Over 550 guests attended the event, which exceeded the goals and expectations the organization set, said Byrona J. Maule, Phillips Murrah Director and Member of the Board of Directors for BBBSOK.
“Every year the Taste of OKC gets better and better – in fact, the last two years the event has sold out,” she said. “Between being a table sponsor and auctioning items that guests of Phillips Murrah purchased, Phillips Murrah contributed over $9,000 to the success of the event – enough to make and support six matches for a year!”
BBBS is the nation’s largest donor and volunteer supported mentoring network striving to make meaningful, monitored matches between adult volunteers (“Bigs”) and children (“Littles”), ages 6 through 18, in communities across the country.
“I’ve been involved with BBBS for over 25 years, and I’ve had four matches that spanned that time,” Maule said. “The time I have spent with my Littles has been the most rewarding and challenging times in my life.
“I’ve helped these Littles learn their multiplication tables, write essays, develop artistic and musical talents, and experience things for the first time like an OU football game, a Thunder basketball game, flying, and so many other firsts. There is no way to put a value on this time, because the time you spend with your Little is invaluable.”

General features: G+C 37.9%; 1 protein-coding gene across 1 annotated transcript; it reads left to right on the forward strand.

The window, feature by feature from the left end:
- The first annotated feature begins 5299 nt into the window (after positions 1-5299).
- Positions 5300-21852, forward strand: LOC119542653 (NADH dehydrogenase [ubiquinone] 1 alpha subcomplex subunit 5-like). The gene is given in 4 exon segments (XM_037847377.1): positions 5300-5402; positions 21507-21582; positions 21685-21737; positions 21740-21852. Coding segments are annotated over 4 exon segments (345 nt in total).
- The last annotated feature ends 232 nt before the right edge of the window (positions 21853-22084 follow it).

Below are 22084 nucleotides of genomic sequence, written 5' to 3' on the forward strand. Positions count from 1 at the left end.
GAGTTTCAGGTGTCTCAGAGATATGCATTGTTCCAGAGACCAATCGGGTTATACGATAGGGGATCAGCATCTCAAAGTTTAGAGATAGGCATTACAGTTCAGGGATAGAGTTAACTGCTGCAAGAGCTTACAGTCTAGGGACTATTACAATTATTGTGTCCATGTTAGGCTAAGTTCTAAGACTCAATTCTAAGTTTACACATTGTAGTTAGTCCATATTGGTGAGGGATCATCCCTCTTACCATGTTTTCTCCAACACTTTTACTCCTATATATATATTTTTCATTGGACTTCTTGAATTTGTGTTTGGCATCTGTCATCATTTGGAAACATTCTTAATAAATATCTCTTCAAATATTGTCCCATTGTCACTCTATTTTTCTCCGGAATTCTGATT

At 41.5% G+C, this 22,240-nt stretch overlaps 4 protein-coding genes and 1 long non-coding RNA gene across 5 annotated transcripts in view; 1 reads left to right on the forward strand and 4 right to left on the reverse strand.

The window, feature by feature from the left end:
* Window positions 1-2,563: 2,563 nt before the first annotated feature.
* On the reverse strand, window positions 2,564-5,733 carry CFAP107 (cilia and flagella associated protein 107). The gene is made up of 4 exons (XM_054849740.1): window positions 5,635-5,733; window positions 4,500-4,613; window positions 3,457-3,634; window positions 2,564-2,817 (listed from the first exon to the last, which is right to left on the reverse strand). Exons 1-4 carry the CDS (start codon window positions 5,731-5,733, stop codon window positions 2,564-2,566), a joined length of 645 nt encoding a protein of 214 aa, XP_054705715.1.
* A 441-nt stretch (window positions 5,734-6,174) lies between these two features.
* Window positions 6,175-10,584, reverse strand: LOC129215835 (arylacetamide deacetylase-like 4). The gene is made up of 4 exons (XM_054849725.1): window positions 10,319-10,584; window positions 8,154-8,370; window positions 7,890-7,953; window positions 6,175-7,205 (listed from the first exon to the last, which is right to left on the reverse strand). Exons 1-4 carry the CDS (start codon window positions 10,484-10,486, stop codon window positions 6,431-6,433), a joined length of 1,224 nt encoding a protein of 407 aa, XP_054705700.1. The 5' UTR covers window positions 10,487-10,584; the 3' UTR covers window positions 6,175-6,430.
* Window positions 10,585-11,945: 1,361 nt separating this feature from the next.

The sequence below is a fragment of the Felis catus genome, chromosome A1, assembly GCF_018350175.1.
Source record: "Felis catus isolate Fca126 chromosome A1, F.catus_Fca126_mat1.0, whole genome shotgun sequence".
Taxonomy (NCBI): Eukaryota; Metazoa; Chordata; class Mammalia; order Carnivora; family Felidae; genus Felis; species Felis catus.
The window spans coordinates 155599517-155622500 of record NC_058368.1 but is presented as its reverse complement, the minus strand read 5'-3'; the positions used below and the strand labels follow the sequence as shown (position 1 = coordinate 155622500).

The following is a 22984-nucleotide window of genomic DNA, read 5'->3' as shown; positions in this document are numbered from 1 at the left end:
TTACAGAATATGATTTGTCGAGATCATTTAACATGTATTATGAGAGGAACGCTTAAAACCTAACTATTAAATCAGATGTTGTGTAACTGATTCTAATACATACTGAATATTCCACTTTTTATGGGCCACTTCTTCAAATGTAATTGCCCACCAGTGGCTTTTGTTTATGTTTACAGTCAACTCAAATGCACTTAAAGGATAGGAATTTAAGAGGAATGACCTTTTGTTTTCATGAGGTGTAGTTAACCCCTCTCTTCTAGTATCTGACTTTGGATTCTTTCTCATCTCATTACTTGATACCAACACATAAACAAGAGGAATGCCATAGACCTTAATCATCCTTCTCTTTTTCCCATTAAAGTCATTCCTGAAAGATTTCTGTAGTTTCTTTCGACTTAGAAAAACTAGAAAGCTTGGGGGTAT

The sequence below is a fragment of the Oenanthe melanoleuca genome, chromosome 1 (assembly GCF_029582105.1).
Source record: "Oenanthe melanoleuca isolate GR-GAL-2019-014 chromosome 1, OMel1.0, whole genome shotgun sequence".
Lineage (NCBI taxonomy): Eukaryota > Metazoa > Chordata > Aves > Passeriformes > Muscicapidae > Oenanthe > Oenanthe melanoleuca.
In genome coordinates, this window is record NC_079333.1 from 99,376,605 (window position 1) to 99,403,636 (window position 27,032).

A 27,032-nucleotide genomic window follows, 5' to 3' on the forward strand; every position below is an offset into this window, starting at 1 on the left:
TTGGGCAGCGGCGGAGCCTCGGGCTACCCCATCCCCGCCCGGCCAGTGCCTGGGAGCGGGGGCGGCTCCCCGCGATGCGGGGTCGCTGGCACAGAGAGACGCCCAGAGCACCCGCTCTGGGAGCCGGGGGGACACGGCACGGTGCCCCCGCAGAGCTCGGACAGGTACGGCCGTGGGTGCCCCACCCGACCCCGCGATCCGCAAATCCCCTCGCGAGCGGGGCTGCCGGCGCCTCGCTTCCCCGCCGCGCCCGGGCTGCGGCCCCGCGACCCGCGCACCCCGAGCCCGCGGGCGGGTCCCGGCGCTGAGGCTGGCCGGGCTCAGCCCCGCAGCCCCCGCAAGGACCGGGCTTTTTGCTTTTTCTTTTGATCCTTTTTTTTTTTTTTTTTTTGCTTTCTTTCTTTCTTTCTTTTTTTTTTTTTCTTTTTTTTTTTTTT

Phillips Murrah Director Byrona J. Maule gave two presentations in November, one for Cornerstone Credit Union League and the other to the Women’s Mastermind Group, regarding potential changes in labor and employment matters.
The presentations covered new wage and hour regulations regarding overtime that were slated to go into effect on December 1, 2016.
Maule gave an in-depth look at the regulations, including key components and salary basis changes it would impose as well as steps employers should take to prepare for if it went live.